Data for design - the Digital Landscape Architecture conference
Data is used for site design on a daily basis and big data is becoming more and more important for informing design decisions“, says Don Royds, Lecturer in digital landscape architecture at Lincoln University’s School of Landscape Architecture.
Royds has recently returned from the 19th Digital Landscape Architecture conference which was held at the Weihenstephan-Triesdorf University of Applied Sciences in Munich, Germany where the theme was “Landscape Architecture in a Big Data world”. He presented a paper that looked at the challenges for landscape architects of working with big data, and the current approaches used to analyse and digest such large datasets. “More and more data is being collected and shared through human-sourced data, such as Twitter, and through agency supplied data, such as data.govt.nz,” Royds says. “There’s an avalanche of data and we can’t afford to ignore it or put it into the ‘too hard’ basket.
“The crux of what I have found is that the landscape profession tend to be reliant on a particular slice of big data – data with coordinates attached aka ‘geospatial data’. This focussing in on this type of data leaves other formats and categories of big data, such as video footage or social data, outside of the scope. To make full use of big data, we need to look at all the available datasets including the ones that aren’t easily dragged and dropped into a piece of software but instead require a bit of time to process”.
Royds says that other techniques and processes can be used to complement current approaches and these can include building Infographics or working with data visualisation.
The conference provided the opportunity to not only discuss and present how landscape architects are using big data, but also Virtual Reality / Augmented Reality/ drone / UAV technology and algorithm landscapes. Royds says that having some of the best and frontier thinkers in one place made for a great way to connect and potentially expand some of the current methods.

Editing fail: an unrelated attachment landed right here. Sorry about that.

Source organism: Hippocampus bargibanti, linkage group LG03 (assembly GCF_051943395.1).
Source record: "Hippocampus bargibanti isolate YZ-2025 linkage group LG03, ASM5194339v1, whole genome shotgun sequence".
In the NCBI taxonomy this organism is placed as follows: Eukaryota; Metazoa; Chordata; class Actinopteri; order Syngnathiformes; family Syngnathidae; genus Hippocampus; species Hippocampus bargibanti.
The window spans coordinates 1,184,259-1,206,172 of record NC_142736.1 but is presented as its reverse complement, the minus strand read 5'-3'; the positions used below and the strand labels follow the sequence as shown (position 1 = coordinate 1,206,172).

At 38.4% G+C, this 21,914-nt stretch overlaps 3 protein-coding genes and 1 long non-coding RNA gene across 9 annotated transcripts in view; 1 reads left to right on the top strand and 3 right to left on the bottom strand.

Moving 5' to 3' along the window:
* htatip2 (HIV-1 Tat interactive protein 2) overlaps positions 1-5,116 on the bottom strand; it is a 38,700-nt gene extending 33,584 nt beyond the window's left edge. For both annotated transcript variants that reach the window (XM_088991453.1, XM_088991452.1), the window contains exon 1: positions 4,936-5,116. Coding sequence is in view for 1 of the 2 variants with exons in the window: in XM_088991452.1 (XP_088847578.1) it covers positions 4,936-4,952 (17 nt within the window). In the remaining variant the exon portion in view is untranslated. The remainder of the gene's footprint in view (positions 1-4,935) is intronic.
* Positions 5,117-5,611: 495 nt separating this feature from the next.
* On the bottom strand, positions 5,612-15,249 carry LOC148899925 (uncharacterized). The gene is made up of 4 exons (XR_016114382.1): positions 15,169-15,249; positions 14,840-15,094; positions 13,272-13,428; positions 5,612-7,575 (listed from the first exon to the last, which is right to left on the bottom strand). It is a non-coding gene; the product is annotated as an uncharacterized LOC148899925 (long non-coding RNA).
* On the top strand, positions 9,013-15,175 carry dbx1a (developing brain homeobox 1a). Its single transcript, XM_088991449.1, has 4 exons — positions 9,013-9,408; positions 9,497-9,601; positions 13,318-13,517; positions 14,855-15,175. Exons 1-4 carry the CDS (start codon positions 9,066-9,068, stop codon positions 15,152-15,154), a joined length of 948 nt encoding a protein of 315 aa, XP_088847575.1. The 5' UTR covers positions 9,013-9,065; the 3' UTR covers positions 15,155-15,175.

Presenters from around Europe, North America, Asia and Australasia brought unique perspectives to tackling common issues, with academics and practitioners sharing knowledge. The award for best scientific paper at the conference was awarded to a team of four Norwegian practitioners who were working with BIM.
Although the conference theme centred on big data, the focus on a range of digital aspects was broad with presenters demonstrating how UAV data can be used to create 3D DTMs, ways to integrate BIM with GIS, Geodesign and climate change, as well as applications of augmented and virtual reality.
Virtual Reality is something that has been ‘played around with’ for a while, Royds says, but the big jump is yet to happen. Things will get exciting when we can finally build a landscape proposal in 3D, put the VR goggles on, and make live edits such as adding a path or shifting a car park, he believes.
“Gone are the days where Landscape Architects would just pop down to site, take a few measurements then head back to the office and design something. Digital tools, including working with big data, are very much a part of today’s design process.”
The research that was presented at the conference has been included with other papers into the latest edition of the open-access Journal of Digital Landscape Architecture and can be read here